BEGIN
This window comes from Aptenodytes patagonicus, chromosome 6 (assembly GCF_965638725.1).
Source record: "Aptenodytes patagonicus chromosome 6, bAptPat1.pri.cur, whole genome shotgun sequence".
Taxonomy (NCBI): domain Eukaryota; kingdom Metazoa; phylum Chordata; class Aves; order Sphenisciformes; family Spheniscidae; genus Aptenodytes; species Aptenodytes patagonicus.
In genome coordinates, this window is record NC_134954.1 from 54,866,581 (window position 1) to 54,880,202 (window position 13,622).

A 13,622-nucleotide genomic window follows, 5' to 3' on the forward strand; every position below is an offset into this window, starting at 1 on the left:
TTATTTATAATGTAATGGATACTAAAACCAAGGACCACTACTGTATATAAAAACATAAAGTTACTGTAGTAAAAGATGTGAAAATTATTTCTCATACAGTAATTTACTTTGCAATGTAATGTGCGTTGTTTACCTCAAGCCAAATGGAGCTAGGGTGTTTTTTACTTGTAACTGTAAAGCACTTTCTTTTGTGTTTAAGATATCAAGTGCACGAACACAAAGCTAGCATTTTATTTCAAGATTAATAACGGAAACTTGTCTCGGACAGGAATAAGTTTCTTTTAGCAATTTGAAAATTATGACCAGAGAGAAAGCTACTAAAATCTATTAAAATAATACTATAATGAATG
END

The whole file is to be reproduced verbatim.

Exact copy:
This window comes from Aptenodytes patagonicus, chromosome 6 (assembly GCF_965638725.1).
Source record: "Aptenodytes patagonicus chromosome 6, bAptPat1.pri.cur, whole genome shotgun sequence".
Taxonomy (NCBI): domain Eukaryota; kingdom Metazoa; phylum Chordata; class Aves; order Sphenisciformes; family Spheniscidae; genus Aptenodytes; species Aptenodytes patagonicus.
In genome coordinates, this window is record NC_134954.1 from 54,866,581 (window position 1) to 54,880,202 (window position 13,622).

A 13,622-nucleotide genomic window follows, 5' to 3' on the forward strand; every position below is an offset into this window, starting at 1 on the left:
TTATTTATAATGTAATGGATACTAAAACCAAGGACCACTACTGTATATAAAAACATAAAGTTACTGTAGTAAAAGATGTGAAAATTATTTCTCATACAGTAATTTACTTTGCAATGTAATGTGCGTTGTTTACCTCAAGCCAAATGGAGCTAGGGTGTTTTTTACTTGTAACTGTAAAGCACTTTCTTTTGTGTTTAAGATATCAAGTGCACGAACACAAAGCTAGCATTTTATTTCAAGATTAATAACGGAAACTTGTCTCGGACAGGAATAAGTTTCTTTTAGCAATTTGAAAATTATGACCAGAGAGAAAGCTACTAAAATCTATTAAAATAATACTATAATGAATG